Redemptor Dreadnought LED Build Guide

By | 06/23/2020

Aren’t we all a fan of LED Space Marines? I know I am. Previously we looked at how Bob Hunk made his marines glow and now we have a guide from Sean at Omnissious Gaming.


Here is the process I used to make the LED enhanced Redemptor Dreadnought. It was actually pretty easy because the model is so large and has lots of hollow pieces. There were a couple choke points that needed some finessing but overall it was a fun build!

I really love the idea of instilling a sense of realism into models so I wanted to make sure the wires were hidden well. The goal for this build was to get the wires from a power source in the base, through the legs, and distributed to all the end points in the chest.

I started from the bottom and built my way up. The feet had a nice pocket to drill into and the main leg part was split into two half pieces on each side. This made it easy to carve out a channel and then put the pieces together around the wires. The legs are very forgiving because there are armor plates that go over most of the front section.

The hip joint was one of the trickiest parts because there was no clear way to get to it. I found a clever way to go up the side of the leg and then coil in through this hole on the joint part of the hip piece. Its offset because the legs come out at a slight angle. This part was also relatively forgiving because there is a piece that goes over all the wires and jenky cuts.

Once in the hip piece things were super easy! The whole thing is hollow and in two pieces so you can snap it around the wire cluster. The top joint has a lot of surface area so it’s easy to bore through with wiggle room.

Here’s all the leg pieces put together with the base.

The wires coming through the bottom. The two circular recesses are where the battery packs will go to power all the lights.

I assembled part of the chest piece and started fitting the wires through to their designated places. This part required a little fiddling with and at times felt like wrestling with an octopus.

I kept the arm pieces detachable by fitting them with male plugs that attach to female plugs in the chest.

It’s coming together! For the chest bolters I used a single LED on each side that splits to each turret by fiber optics! Fiber optics are a great way to get more light features out of a single LED. I used fiber optics for the gatling gun on the fist as well!

For the plasma gun, I cut out the plastic part that is supposed to be glowing and 3D printed a replica in transparent resin. (Here is a link to some STL files for this) There was plenty of room in the gun for the LED and it was in two pieces which made it very convenient!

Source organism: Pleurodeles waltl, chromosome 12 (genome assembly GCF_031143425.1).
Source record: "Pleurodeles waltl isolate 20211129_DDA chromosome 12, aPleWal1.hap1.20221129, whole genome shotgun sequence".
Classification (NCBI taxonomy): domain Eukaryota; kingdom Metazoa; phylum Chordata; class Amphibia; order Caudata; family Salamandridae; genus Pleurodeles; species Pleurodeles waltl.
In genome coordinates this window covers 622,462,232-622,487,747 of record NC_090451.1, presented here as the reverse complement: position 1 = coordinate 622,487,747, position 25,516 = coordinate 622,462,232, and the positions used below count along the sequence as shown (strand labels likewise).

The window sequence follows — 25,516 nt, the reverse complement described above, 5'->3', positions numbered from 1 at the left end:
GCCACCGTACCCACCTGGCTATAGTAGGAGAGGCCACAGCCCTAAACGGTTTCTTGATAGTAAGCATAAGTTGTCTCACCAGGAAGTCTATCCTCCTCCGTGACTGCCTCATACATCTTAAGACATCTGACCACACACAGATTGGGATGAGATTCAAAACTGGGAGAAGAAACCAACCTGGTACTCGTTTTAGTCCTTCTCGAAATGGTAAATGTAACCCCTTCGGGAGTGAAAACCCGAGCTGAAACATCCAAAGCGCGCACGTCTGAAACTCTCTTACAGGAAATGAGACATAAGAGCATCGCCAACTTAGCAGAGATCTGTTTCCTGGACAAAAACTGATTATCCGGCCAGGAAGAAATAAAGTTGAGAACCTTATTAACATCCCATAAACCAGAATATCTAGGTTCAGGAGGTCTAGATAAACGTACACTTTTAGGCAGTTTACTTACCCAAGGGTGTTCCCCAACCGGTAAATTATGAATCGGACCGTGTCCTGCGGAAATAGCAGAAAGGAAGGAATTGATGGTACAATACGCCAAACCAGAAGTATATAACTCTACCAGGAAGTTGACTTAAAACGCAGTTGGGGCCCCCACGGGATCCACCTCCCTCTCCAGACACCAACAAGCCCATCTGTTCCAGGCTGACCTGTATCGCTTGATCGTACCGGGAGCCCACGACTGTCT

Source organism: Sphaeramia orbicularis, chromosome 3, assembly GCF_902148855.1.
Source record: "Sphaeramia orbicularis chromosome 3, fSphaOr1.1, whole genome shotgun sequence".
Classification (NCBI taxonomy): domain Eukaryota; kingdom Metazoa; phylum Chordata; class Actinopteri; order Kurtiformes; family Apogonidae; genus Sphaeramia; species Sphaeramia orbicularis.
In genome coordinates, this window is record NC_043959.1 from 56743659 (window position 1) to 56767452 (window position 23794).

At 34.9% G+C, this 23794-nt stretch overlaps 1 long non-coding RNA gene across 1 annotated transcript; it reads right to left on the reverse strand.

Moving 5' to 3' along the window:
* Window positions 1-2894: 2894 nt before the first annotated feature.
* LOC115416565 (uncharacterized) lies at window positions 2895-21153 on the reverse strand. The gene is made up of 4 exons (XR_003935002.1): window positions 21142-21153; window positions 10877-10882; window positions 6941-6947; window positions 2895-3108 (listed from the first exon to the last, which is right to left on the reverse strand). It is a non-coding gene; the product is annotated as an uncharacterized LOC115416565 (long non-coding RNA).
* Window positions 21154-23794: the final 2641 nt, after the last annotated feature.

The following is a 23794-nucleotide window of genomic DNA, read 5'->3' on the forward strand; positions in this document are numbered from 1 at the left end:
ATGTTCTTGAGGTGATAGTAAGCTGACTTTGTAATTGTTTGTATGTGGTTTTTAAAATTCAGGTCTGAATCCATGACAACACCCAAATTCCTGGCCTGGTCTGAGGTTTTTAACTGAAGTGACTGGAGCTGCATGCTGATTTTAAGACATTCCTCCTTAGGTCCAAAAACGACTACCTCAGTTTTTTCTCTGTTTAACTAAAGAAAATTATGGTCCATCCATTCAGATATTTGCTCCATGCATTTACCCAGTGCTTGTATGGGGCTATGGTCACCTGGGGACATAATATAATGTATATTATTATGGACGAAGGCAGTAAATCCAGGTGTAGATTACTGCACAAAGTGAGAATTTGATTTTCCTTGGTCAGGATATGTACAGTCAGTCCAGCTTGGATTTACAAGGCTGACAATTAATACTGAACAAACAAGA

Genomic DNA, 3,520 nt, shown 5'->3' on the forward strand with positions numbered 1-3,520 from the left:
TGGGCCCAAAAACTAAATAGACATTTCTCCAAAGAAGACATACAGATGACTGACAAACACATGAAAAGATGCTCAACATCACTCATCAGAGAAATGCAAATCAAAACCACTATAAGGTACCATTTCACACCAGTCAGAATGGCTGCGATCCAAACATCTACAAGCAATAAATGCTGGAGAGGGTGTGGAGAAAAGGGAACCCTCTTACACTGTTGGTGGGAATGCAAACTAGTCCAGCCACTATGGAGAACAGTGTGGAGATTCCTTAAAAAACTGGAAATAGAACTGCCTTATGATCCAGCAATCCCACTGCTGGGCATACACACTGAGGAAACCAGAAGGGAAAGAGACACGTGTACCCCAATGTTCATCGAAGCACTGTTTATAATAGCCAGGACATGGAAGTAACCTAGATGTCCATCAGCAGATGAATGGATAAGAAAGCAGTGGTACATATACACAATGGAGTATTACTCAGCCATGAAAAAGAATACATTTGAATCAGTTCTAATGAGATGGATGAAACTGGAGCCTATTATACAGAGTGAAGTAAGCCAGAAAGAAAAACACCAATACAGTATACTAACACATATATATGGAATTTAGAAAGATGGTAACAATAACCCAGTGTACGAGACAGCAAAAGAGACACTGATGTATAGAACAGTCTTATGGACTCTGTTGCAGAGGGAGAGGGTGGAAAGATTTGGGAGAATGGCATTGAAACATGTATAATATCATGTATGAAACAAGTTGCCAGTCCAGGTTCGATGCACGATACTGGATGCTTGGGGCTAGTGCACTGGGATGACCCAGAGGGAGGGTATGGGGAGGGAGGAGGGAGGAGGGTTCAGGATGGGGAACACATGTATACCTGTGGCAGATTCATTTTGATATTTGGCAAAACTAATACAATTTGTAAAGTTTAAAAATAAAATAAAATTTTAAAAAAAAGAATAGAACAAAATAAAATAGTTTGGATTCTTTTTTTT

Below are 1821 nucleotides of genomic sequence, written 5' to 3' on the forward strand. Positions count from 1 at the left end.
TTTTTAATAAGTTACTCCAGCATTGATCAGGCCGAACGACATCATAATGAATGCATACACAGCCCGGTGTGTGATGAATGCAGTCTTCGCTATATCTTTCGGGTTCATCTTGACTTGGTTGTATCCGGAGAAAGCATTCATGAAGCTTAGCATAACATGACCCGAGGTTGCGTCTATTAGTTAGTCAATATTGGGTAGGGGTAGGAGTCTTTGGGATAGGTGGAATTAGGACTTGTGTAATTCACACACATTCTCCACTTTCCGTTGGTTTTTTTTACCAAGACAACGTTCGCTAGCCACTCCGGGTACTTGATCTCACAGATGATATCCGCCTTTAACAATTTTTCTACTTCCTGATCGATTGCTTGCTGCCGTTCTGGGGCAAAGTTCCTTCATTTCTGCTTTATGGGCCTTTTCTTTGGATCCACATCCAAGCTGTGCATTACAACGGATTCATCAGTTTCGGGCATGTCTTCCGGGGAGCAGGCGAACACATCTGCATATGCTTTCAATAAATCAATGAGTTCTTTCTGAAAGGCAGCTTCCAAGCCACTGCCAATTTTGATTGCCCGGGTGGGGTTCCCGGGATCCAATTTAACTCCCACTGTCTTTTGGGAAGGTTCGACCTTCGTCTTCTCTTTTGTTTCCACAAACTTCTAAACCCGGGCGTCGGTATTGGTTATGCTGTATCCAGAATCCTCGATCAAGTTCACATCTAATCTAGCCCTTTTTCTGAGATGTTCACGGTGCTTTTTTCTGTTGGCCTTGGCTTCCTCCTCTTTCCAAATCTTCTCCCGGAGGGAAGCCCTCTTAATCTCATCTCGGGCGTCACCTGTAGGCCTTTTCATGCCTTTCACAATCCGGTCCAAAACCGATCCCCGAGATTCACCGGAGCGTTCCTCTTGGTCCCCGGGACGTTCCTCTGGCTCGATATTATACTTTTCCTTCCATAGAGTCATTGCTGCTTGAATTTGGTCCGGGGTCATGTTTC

I masked all the exposed LEDs and any places where paint could get into where it shouldn’t get into.

Robots and machines work out great when trying to rig models with LEDs because if it’s impossible to fit a wire inside, you can just make it look like the wire is part of the model! For the gatling gun LED, I made the wire come out from the gun and go back into the model just after the joint so I can still pose it! You can also see the fiber optics on the gatling gun. Another great feature for fiber optics is that you only need the cross section to be exposed. I like to leave them long when I paint the model, then just cut them when it’s finished. You get a real crisp light that comes through and its completely flush.

Painted the main colors with an airbrush to get some nice color transitions and shading/highlights.

Then finished up the detail by hand! The base was made with some textured plastics for the metal grate and cork board for the asphalt. Thin cork sheets painted black make for a really nice to-scale asphalt. To get the weathered and rusted look, I hit it with many layers of nuln oil and agrax earthshade and then after it was dry scraped it up with various abrasive objects. It gave a really cool chipped paint look.

When all the modeling and painting was finished, I was able to plug in the power packs for the LEDs in the base. These ones are induction charged so I don’t have to change out the batteries!

Took a very professional photoshoot for good measure! All jokes aside, this was actually super effective and a cheap way to make your models look good! I used a proper camera and toyed with the lighting a bit but I would highly recommend this for action shots!

This was a super fun build! I used a dremel tool for a lot of the cuts and bores which saved a lot of time but everything I did here could be done with a small hand drill, a hobby knife, and wire cutters!

If you liked this build, check out more of my work at

If you liked the induction charged LED packs check out my Kickstarter

2 thoughts on “Redemptor Dreadnought LED Build Guide

  1. Marcelis van Holst

    Amazeballs! I am always impressed when 40K models are rigged up well with LEDs. I don’t think I would ever have the guts to do it myself, so thanks for letting me live vicariously 🙂


Leave a Reply